There are two different kinds of stretching: static and dynamic. Static stretching was long considered a “warm up” for the body. It involves getting into a position and holding it for about 30 seconds. Static stretches include bending down to touch the floor, sliding into a runners lunge, or leaning over staggered straight legs to perform a hamstring stretch. Various studies have proven time and time again the static stretching without a warm up is not a good idea. You can tear a muscle. And, if you are interested in improving performance, stretching beforehand can decrease speed and/or strength. Static stretching is not a warm up; in fact, your body needs to be warm to perform them. It should be done afterwards and thought of a way to increase flexibility post workout.

Dynamic stretching is a bit different. Swinging your arms in circles, lifting your knees to activate your hips and kicking your legs are all examples of a dynamic stretch. These kinds of movements can actually serve as part of the warm up. You want to think of this as preparation for your workout…. involve the muscles you will be using to get the moving. To be on the safe side, it is always a good idea to do a short bout of cardio prior to any stretches and if you don’t know how to dynamically stretch, it would be a good idea to have a fitness expert show you.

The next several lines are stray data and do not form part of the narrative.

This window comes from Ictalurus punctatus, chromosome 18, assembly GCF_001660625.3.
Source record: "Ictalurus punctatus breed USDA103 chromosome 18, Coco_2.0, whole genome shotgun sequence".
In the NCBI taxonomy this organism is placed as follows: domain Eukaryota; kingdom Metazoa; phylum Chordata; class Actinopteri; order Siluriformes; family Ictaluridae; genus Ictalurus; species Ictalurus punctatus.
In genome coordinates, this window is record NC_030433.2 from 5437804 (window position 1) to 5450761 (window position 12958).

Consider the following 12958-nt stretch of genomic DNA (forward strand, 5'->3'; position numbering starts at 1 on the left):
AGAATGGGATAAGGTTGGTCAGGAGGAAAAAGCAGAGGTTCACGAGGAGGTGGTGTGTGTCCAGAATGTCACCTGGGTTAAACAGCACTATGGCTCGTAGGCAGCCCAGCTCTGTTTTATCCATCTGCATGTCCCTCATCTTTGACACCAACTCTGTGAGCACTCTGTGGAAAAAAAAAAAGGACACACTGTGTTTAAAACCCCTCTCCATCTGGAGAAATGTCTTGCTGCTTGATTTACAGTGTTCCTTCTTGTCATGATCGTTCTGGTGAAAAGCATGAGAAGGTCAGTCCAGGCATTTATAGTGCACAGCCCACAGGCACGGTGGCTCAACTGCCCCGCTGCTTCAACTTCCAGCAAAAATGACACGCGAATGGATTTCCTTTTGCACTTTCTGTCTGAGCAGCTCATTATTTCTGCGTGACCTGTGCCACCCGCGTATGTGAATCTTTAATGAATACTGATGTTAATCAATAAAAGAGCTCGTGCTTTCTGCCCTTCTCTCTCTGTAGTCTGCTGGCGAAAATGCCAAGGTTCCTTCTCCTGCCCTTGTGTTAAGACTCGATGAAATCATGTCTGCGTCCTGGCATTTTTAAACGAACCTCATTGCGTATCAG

If you have tight muscles or a certain area of your body always seems to hurt, it may seem natural to stretch. But usually a tight muscle is an indication of a muscular imbalance. For example many people feel the back of their legs (the hamstrings) are tight. That usually means the opposing muscle is weak and underused. In this case, it’s the quadriceps muscle group that needs to be worked. A physical therapist or well educated personal trainer would know some strengthening exercises you can do to help correct that imbalance. Exercising the weak muscle in conjunction with dynamic movements pre-workout and certain static stretches after the body is warm can help. There is also something called myofacial release that you can do on your own with a foam roller or discuss with a massage therapist.

While a lot of people consider yoga a form of stretching, it is kind of in a class by itself. There are many types if practice. Some focus on meditation and relaxation while others are more physical. You do not want to go into a yoga class cold and perform stretches; it’s similar to doing a static stretch without a warm up. However many forms of yoga incorporate their own warm ups making it a safer way to practice: bikram is often done in a heated room, vinyasa includes a flow warm up before doing anything static.